Triggered by Brexit deadlock, Polish immigrants head home after years in Britain
Flights booked, suitcases packed and fed up with Brexit, ecologist Katarzyna Kociniewska is returning to Poland in search of new opportunities. Her boyfriend Radosław Stańczak will be joining her in three months' time in the northern Polish city of Bydgoszcz.
The couple are among the Poles, currently Britain's largest minority group, who have chosen to pack their bags as Poland's economic conditions improve and frustration grows over uncertainties related to Brexit.
Stańczak, who has been living in the UK for 13 years and owns a construction firm, said the uncertainty caused by the British government's inability to break the Brexit deadlock had been the trigger for many Poles, including the couple, to leave.
The British parliament has repeatedly failed to pass Prime Minister Theresa May's divorce deal or to vote for any alternative.
But Stańczak said that the couple's decision is also thanks to the strength of the Polish economy, which experienced a 4.9 percent GDP growth in the fourth quarter of 2018 and has a record low unemployment rate.
Stańczak now thinks there are more opportunities for him and for Kociniewska than when he left in 2006.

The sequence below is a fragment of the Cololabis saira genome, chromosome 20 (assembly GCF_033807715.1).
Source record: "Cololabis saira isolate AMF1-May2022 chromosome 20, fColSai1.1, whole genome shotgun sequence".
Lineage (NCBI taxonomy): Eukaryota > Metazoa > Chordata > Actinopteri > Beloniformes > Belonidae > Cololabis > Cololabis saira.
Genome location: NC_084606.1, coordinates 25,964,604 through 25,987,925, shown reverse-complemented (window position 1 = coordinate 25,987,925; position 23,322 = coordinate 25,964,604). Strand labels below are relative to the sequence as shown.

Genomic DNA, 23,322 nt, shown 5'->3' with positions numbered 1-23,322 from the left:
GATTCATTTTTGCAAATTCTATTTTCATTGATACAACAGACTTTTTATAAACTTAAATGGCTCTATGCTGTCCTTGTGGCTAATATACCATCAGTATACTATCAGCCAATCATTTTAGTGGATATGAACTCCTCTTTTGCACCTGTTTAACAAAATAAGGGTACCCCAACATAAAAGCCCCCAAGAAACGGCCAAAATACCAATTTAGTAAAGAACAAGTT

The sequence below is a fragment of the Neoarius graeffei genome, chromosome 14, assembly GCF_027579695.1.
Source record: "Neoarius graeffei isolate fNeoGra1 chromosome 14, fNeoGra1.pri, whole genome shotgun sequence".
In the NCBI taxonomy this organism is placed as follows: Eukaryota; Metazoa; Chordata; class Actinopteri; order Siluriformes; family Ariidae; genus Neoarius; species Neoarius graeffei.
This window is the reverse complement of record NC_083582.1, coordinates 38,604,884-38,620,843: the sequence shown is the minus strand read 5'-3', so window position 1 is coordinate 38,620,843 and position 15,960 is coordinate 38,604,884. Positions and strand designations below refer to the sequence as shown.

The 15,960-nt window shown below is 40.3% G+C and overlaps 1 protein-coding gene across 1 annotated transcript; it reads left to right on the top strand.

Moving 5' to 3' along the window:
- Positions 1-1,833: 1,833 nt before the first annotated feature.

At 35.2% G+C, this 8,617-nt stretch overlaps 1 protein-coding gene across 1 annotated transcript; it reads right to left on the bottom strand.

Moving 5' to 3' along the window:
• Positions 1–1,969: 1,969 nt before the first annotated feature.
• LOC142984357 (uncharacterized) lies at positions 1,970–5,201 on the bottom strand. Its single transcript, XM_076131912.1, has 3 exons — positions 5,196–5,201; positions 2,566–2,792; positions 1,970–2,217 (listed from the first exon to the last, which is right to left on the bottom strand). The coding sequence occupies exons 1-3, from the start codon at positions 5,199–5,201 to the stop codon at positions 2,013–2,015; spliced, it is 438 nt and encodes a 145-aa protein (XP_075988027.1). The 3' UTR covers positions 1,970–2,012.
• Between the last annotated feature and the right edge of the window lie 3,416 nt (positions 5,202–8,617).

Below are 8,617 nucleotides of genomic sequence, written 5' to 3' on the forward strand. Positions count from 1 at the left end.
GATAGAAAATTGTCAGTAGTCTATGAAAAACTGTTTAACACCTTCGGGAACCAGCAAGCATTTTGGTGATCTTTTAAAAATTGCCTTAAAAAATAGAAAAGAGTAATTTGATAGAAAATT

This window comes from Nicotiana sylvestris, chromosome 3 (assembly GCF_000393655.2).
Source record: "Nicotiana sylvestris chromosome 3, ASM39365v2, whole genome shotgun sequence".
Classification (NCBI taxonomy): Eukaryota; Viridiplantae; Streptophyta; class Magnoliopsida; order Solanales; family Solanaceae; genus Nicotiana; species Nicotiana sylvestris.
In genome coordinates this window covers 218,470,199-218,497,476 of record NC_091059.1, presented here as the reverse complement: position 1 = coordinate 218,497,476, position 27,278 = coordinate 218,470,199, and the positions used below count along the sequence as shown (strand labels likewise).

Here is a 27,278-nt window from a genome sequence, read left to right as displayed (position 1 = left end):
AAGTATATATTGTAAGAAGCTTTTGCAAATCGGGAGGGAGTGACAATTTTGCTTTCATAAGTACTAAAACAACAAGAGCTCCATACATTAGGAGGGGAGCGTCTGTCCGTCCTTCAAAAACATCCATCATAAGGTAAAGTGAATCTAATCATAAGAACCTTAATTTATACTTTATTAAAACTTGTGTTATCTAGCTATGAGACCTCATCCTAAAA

Kociniewska, who after living in the UK for two years has grown to love British customs and religiously buys scratch cards from a local corner shop every week, said a lot of people were concerned by the current situation.
The British government needed to decide whether to stay in or leave the EU, she added.
She said ambitious and highly educated Poles would be willing to return and would not be afraid of the competition in the job market.
According to data from online transport services broker Clicktrans, the number of Poles moving to Poland from the UK in 2018 accounted for more than 85 percent of all moves between the two countries for the second year in a row.
Only a year before the Brexit vote, there was no significant difference in the number of Poles moving from Britain to Poland or from Poland to Britain, according to Clicktrans.
Sharing a final pint at her local pub with friends before her departure, Kociniewska was optimistic about returning to Poland. She said she missed her hometown and was excited to make a new life in Bydgoszcz.
Stańczak was more apprehensive - after living in the UK for over a decade he feels at home and worries that the transition will take some getting used to, he said.
Last week, after two years of Brexit negotiation that has left the British parliament in deep division, EU leaders agreed to extend Britain's date of departure from the bloc for the second time.
According to European Council President Donald Tusk, all possible outcomes are still on the table, including deal, no-deal and even no Brexit at all.